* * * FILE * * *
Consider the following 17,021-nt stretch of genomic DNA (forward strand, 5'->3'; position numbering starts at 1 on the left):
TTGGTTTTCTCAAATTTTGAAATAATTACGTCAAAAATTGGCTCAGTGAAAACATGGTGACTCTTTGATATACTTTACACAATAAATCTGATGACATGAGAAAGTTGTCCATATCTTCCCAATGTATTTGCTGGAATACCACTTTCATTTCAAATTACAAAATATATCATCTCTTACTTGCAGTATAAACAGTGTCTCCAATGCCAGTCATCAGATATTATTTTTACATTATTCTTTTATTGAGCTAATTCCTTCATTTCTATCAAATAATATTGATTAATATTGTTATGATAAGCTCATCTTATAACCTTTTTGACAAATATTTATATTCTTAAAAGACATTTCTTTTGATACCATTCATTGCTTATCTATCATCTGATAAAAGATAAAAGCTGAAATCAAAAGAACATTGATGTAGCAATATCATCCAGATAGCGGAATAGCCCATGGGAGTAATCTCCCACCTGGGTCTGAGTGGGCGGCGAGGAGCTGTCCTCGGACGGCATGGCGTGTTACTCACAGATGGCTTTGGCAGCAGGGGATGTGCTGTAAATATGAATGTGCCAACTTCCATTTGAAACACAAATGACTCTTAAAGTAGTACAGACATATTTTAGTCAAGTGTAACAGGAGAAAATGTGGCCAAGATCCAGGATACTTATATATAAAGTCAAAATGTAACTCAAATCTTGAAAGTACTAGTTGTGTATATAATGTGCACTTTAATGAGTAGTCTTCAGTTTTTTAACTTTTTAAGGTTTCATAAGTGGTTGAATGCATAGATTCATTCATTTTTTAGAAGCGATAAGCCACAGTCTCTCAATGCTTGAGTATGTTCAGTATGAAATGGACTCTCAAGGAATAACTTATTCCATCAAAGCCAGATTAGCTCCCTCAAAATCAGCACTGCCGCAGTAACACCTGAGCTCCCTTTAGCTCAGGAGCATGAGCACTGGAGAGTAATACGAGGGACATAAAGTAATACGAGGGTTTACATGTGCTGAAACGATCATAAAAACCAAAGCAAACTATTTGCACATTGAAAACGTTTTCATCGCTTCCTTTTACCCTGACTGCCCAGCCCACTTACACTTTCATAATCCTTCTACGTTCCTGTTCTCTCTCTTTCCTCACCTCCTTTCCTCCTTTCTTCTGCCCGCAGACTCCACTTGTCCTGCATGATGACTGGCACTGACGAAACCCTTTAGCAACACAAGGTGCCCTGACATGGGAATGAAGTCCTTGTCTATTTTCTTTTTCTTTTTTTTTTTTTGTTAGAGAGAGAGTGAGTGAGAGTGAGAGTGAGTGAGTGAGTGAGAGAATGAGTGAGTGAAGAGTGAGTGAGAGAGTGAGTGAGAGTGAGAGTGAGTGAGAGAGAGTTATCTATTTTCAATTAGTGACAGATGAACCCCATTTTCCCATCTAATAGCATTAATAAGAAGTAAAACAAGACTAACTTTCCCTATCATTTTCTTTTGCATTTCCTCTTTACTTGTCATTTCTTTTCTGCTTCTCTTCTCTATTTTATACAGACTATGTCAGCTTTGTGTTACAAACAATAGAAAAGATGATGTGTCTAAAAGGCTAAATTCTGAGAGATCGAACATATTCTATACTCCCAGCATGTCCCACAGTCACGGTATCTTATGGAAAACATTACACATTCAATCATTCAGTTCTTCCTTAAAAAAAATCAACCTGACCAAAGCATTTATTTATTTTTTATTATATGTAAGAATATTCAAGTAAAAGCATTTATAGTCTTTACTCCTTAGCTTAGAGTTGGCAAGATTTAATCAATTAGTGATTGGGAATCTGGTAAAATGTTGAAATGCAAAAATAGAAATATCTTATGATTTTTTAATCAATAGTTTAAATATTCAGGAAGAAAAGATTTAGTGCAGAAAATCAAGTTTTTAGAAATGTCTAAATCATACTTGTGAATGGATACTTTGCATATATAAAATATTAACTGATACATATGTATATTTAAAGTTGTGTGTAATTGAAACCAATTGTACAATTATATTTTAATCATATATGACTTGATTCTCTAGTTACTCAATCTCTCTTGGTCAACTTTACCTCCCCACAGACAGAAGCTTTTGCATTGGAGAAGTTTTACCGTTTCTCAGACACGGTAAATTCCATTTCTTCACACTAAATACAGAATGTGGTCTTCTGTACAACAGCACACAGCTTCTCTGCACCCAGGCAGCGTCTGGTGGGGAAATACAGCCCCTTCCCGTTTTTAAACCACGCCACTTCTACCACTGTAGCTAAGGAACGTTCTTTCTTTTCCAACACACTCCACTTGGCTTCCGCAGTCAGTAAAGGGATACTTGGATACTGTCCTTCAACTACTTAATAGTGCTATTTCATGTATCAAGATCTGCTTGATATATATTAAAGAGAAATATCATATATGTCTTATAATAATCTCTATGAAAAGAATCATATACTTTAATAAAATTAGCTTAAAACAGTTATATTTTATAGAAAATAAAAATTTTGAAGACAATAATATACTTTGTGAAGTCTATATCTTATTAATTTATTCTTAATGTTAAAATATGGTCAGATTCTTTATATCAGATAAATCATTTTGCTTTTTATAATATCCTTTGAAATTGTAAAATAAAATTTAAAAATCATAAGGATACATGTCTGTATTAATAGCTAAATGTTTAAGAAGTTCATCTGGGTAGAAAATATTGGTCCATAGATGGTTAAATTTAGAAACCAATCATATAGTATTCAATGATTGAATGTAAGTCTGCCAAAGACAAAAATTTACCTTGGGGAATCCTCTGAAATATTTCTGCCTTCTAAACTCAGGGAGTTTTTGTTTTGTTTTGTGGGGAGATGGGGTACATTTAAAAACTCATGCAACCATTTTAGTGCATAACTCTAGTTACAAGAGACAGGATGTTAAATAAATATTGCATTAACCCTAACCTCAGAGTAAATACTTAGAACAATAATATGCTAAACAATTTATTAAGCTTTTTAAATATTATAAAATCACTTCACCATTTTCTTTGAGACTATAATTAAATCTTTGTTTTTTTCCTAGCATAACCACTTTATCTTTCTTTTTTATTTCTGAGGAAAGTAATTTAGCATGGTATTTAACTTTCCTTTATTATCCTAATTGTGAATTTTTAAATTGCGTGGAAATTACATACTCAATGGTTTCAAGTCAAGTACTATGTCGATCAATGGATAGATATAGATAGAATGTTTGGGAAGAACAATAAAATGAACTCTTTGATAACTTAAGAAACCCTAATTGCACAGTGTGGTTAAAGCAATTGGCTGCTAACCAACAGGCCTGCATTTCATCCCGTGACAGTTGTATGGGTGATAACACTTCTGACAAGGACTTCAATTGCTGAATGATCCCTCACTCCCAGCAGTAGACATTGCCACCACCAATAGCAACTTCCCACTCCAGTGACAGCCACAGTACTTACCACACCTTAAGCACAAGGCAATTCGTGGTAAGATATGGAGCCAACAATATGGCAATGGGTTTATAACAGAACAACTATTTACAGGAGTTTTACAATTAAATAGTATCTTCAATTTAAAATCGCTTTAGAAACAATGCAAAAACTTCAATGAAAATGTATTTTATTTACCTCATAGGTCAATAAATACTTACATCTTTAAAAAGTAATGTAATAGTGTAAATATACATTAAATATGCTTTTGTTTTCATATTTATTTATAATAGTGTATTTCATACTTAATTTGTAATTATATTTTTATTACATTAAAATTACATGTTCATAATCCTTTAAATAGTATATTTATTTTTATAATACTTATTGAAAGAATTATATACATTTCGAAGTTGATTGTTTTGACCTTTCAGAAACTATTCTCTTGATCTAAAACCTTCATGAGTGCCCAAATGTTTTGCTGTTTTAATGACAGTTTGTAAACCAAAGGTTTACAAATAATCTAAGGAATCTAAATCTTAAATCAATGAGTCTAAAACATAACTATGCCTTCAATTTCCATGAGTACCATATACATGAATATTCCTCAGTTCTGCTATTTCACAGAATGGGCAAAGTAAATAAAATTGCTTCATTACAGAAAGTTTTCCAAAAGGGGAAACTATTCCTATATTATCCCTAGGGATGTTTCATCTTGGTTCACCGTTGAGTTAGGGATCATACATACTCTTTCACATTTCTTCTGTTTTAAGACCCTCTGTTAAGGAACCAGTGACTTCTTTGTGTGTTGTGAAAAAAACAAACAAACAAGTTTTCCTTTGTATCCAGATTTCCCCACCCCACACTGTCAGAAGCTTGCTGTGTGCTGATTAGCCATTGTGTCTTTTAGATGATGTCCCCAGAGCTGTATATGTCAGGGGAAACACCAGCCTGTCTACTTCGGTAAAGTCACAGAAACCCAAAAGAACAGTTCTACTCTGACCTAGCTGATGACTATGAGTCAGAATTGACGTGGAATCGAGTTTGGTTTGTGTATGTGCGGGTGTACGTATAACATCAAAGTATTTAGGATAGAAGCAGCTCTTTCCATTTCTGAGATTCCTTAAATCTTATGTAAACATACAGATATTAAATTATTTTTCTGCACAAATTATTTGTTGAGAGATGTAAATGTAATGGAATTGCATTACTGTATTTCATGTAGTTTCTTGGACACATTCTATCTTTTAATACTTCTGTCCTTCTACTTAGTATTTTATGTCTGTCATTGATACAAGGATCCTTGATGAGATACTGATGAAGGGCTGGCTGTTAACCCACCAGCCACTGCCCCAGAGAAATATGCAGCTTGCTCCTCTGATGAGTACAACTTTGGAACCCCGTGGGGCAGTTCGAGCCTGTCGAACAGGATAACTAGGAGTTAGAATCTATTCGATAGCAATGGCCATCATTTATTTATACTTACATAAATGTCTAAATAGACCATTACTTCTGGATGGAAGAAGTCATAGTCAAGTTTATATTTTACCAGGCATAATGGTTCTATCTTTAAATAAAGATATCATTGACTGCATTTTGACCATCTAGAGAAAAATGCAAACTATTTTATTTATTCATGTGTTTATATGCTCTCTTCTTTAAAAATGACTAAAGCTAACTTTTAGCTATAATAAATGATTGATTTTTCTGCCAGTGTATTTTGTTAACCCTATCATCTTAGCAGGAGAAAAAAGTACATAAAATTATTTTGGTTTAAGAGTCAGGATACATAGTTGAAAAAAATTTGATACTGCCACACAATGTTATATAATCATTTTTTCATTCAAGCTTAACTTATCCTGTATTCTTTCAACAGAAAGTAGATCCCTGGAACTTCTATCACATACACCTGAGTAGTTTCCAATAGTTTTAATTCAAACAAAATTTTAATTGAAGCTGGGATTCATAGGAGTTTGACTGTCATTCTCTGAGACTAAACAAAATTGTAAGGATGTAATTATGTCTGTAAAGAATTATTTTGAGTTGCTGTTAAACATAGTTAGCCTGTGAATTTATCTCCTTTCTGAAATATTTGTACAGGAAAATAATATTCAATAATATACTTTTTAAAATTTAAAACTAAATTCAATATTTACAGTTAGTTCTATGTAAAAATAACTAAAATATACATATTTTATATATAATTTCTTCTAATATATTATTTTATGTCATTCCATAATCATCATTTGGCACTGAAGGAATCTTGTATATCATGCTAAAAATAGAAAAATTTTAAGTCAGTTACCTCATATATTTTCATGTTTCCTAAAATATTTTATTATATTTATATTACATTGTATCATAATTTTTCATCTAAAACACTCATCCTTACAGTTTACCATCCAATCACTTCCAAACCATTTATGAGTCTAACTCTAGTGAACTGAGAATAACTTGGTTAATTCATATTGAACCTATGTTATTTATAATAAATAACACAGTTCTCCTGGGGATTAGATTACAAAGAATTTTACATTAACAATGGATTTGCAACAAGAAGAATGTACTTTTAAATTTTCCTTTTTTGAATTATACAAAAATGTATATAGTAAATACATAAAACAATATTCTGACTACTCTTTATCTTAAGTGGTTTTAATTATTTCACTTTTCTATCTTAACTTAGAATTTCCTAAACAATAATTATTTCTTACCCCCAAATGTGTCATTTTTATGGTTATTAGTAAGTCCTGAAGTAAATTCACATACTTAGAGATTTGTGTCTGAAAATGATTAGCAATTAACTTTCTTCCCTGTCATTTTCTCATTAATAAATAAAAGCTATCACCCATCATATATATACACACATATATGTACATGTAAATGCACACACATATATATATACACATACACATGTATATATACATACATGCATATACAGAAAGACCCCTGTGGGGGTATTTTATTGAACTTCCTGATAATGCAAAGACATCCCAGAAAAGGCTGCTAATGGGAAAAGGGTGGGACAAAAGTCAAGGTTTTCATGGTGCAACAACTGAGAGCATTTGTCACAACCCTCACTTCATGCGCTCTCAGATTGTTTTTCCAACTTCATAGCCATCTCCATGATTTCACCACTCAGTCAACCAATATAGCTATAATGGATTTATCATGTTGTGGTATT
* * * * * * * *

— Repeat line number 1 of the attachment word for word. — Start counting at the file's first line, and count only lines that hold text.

Consider the following 17,021-nt stretch of genomic DNA (forward strand, 5'->3'; position numbering starts at 1 on the left):